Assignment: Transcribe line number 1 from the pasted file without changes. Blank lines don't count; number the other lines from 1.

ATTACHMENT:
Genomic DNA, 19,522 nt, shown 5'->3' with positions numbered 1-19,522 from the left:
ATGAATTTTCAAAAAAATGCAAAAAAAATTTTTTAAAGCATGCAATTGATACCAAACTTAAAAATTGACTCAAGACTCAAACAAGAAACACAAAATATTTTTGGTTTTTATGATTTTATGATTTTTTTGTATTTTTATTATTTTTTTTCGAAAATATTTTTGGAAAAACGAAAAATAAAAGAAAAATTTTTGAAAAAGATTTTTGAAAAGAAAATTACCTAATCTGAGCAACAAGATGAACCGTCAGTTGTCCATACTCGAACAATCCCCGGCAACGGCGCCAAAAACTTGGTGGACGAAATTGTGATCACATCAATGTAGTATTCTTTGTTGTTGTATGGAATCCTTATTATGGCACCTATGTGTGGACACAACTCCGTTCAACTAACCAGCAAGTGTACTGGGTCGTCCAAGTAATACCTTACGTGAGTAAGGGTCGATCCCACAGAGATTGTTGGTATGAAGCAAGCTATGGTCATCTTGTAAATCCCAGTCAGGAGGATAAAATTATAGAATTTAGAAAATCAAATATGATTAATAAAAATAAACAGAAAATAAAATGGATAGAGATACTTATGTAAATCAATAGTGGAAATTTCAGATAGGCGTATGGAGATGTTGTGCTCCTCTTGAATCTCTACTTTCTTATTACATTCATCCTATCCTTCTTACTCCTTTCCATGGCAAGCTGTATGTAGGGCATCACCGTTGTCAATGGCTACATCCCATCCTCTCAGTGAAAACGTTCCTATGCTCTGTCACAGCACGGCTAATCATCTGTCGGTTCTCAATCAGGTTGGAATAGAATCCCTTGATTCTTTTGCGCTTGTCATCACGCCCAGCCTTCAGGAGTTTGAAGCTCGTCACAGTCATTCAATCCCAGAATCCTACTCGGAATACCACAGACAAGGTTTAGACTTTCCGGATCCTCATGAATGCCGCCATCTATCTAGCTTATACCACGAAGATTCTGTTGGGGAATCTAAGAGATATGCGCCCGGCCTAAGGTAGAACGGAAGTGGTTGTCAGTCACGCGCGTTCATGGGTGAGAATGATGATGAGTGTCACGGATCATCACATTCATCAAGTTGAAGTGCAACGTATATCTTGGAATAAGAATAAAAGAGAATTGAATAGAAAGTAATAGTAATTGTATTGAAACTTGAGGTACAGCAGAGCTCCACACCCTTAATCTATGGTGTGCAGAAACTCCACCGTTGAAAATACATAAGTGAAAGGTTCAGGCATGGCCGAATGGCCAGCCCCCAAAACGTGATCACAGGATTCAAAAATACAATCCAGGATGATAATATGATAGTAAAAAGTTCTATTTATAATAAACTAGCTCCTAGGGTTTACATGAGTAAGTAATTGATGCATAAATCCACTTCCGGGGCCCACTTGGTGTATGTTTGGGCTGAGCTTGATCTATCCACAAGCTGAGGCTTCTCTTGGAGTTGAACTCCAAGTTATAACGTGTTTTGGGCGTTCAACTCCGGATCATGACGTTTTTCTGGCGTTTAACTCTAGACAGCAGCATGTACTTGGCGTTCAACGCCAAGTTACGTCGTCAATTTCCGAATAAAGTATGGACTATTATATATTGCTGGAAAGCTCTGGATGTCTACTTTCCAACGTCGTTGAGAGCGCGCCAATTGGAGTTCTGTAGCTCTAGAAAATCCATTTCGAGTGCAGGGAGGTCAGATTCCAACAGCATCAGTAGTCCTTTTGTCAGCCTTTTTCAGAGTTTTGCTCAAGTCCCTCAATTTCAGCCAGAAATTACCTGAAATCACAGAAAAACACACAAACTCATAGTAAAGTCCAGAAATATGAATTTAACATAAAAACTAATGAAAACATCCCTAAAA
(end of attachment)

Genomic DNA, 19,522 nt, shown 5'->3' with positions numbered 1-19,522 from the left: